How does bystander intervention work?

Bystander intervention works by changing social norms, which we can use to help us change cultures on campus. By challenging something, you are sending a message to everyone around you that it is unacceptable. Although challenging an incident of ‘everyday’ behaviour, such as someone making an inappropriate joke, might feel quite small on its own, when lots of people make an intervention that makes a lot of interventions collectively! When a large enough group of people come to view that behaviour as unacceptable, then there has been a shift in social norms.

In the module you will find some suggestions for how you can intervene in different situations, it can be really helpful to learn a few of these to that they are easy to recall if you ever need them.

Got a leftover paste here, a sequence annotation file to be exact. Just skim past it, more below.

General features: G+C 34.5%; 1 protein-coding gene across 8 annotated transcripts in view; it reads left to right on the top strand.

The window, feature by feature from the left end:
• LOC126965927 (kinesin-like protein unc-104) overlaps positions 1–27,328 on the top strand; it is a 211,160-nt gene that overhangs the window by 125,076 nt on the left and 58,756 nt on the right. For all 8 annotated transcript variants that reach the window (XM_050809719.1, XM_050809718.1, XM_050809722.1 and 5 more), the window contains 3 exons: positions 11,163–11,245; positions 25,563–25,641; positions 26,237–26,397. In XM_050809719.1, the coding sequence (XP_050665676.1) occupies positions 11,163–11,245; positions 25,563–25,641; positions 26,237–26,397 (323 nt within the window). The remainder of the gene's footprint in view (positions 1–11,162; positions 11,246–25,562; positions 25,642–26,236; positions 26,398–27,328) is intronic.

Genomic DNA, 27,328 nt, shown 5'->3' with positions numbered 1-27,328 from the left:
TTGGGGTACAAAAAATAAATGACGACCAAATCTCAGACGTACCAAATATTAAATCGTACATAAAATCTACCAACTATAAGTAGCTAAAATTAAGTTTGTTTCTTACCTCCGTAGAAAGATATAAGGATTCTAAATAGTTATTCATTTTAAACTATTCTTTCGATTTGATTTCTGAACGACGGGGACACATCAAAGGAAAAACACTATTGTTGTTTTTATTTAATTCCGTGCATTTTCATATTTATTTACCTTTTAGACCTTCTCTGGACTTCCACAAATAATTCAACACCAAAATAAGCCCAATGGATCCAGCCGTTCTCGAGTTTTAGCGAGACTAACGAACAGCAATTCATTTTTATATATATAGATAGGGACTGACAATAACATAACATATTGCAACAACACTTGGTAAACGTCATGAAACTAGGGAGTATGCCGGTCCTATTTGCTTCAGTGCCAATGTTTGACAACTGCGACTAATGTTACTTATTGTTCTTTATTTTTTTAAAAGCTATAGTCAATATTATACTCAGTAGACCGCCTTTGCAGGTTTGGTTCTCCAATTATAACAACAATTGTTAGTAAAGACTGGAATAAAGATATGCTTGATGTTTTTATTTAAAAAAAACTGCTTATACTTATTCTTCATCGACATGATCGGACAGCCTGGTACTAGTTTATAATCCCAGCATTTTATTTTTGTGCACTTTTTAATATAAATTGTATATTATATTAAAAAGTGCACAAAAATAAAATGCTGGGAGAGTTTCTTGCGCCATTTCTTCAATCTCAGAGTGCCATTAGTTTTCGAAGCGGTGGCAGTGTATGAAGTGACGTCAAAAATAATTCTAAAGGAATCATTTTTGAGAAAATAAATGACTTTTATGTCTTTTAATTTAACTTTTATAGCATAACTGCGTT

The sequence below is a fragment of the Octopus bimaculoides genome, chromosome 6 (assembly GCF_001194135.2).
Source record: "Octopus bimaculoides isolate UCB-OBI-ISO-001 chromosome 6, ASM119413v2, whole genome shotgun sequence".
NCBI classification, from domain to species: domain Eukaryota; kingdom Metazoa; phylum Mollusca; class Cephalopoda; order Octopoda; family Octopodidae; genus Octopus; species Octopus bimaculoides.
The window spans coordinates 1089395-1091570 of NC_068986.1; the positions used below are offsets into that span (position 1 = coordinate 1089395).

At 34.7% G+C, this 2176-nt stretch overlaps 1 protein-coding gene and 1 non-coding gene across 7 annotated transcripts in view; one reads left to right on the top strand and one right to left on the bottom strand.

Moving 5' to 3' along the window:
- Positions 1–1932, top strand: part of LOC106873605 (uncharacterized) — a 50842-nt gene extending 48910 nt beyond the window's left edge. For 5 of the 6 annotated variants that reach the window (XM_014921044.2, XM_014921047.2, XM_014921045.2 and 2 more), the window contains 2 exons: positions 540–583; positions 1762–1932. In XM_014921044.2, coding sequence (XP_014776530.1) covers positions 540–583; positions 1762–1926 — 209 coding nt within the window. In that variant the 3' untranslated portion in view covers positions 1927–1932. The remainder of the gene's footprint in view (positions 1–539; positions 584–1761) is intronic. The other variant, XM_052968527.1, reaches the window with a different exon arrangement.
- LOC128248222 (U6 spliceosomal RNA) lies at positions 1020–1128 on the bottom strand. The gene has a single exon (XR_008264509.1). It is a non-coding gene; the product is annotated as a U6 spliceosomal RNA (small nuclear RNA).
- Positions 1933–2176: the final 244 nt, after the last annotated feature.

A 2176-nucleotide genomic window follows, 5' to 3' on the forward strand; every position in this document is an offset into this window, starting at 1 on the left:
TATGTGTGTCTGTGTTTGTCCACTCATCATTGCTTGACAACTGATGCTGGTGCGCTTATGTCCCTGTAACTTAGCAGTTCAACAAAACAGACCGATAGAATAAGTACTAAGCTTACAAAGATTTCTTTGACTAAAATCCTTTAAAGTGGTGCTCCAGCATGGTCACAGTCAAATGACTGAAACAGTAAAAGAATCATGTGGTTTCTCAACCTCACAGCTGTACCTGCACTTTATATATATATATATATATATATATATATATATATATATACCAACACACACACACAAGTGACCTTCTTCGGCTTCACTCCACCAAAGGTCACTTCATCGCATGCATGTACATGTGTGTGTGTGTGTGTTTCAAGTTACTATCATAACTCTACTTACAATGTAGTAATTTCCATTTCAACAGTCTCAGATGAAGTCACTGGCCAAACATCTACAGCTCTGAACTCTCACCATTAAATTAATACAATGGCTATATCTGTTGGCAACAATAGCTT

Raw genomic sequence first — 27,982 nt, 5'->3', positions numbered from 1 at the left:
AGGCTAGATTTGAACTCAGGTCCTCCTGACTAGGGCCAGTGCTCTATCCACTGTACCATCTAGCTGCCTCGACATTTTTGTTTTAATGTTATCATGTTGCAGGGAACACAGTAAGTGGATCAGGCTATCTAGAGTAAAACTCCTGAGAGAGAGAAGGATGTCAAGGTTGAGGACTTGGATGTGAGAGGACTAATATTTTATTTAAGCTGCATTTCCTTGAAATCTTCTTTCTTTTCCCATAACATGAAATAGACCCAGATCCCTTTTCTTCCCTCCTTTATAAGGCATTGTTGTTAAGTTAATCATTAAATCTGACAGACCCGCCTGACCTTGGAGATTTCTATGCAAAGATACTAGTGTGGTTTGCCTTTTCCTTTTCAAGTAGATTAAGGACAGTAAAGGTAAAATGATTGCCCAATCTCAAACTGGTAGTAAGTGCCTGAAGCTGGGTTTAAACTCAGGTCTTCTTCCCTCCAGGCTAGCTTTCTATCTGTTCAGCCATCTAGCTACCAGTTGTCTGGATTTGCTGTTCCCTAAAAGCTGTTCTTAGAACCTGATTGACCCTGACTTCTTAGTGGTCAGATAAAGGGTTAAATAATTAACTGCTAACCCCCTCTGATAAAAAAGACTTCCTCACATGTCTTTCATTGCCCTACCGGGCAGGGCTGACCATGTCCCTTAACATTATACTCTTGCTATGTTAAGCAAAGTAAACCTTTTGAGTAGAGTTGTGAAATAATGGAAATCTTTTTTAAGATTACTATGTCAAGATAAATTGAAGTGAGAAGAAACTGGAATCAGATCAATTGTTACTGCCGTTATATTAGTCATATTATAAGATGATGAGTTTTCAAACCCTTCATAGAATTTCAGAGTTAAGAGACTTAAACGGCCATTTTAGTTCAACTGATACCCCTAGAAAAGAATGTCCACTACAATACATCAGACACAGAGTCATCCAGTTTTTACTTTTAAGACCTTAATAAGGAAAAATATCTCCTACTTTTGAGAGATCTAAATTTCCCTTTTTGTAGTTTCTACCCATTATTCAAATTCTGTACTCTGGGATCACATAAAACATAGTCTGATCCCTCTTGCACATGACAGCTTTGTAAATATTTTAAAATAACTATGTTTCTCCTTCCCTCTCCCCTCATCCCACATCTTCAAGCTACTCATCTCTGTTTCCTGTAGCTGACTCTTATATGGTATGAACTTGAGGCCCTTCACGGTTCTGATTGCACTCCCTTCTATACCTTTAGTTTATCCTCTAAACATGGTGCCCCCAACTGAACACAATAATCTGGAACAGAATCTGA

Why is it important that I do the module?

Bystander intervention works best when lots of people are reinforcing the same message, as this will create a new social norm much more quickly and effectively. This is why we are asking that all of our staff and students complete the modules.

Bystander intervention programmes are not about making you do something that you feel uncomfortable with. In a lot of scenarios, there will be no single right answer for how to react. Instead, bystander intervention education is about making sure that you have the right knowledge and strategies to feel confident enough to intervene, in a way that keeps you and others safe.

The modules will also provide you with information on how you can advise and support a friend or student who has experienced sexual misconduct. Whilst you may not have experienced someone disclosing to you before, it is really important that you think about the sorts of things you could say or do in that situation before it happens, so that you would be able to offer them the right advice and support.

If you ever do need support with advising a student who has experienced sexual misconduct, you can contact our Student Wellbeing Centre by calling 01522 886400 or emailing